The various efforts used to curb bullying in U.S. schools may be working, a new study suggests.
The study was confined to one large school district in the state of Maryland. But among the students there, bullying in person or online decreased between 2005 and 2014, researchers found.
"It gives us some idea that what we're doing continues to work," said senior author Catherine Bradshaw, of the University of Virginia in Charlottesville.
People should not take the results to mean bullying is no longer a significant concern, she told Reuters Health.
"It continues to be a concern for students who continue to be a part of it," she said.
Writing in the journal Pediatrics, she and her colleagues note that bullying has received a lot of media attention over the past decade - and as a result, many people may believe it's on the rise.
Past research suggests bullying among school-age children is decreasing, they add, but that research was often flawed. For example, some studies did not use a standardized definition of bullying; other studies only analyzed people who were victimized or only elementary, middle or high school students.
For the new study, the researchers analyzed survey responses collected between 2005 and 2014 from 246,306 fourth- through 12th-graders at 109 schools in Maryland.
The survey defined bullying the same way the U.S. Centers for Disease Control and Prevention in Atlanta does. The definition includes "actions like threatening, teasing, name-calling, ignoring, rumor-spreading, sending hurtful emails and text messages, and leaving someone out on purpose."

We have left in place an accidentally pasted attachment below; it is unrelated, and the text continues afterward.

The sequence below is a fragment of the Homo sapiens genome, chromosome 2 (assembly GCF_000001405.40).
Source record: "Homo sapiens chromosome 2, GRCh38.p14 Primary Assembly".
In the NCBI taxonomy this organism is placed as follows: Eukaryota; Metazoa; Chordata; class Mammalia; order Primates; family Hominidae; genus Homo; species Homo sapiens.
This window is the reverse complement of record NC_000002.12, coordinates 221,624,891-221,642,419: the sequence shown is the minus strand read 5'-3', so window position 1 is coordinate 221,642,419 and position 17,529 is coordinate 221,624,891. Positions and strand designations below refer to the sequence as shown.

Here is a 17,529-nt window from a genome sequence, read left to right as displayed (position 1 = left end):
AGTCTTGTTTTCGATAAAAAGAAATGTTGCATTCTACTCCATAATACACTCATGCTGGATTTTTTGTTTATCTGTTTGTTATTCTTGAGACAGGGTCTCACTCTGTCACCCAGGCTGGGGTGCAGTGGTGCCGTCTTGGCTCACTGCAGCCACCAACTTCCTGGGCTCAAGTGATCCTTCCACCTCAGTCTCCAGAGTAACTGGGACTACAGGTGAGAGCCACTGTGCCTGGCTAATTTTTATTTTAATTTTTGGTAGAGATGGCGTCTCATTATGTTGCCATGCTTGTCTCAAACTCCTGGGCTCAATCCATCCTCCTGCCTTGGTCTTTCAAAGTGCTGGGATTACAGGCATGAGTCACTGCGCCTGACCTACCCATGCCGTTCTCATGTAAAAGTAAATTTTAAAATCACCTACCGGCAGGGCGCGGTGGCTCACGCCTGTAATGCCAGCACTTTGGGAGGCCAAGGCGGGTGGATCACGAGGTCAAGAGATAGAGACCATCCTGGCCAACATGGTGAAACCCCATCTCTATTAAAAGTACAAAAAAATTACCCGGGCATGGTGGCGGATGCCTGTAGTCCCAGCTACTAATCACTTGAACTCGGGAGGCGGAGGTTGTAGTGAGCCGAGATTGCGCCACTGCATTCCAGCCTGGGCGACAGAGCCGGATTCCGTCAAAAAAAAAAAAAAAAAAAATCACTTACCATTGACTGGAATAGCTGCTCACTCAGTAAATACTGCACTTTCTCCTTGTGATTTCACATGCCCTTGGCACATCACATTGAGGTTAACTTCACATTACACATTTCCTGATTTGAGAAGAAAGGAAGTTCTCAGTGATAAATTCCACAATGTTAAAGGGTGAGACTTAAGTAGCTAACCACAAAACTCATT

Among other questions, the survey asked students if they'd been bullied or if they had bullied someone else at least twice in the last month.
Rates of bullying ranged from about 13 percent to about 29 percent. Rates of being a bully ranged from 7 percent to about 21 percent.
Over the 10-year study period, being bullied, being a bully and witnessing bullying became less common. There were also decreases in the rates of student reports of being pushed, threatened, cyberbullied and having rumors spread about them.
Rates of students reporting feeling safe at school increased over the 10 years, too.
"In the more recent years, that's where we've seen a steeper decline in the data," said Bradshaw.
While the study can't say why bullying rates decreased over the decade or why the decrease was steeper in recent years, the researchers suggest it may be due to increasing number of anti-bullying policies and an increase in evidence-based anti-bullying policies.
All states now have laws that address bullying, the researchers write.
The most successful anti-bullying programs are typically science based, intensive, involve the whole school and engage students, teachers and parents, according to Stephen Leff and Dr. Chris Feudtner, of the Children's Hospital of Philadelphia and the University of Pennsylvania Perelman School of Medicine.
"These programs often try to build skills in youth problem-solving abilities, empathy, perspective-taking, and how to be a positive bystander," Leff and Feudtner write in an editorial accompanying the new study.
They add that the new data is encouraging, but "we need to sustain our focus to continue the decrease of bullying and victimization in schools across the nation."
Bradshaw said the nation's foot must be kept on the gas in order to make progress on decreasing rates of bullying.
"We wan to build momentum and not lose any traction," she said.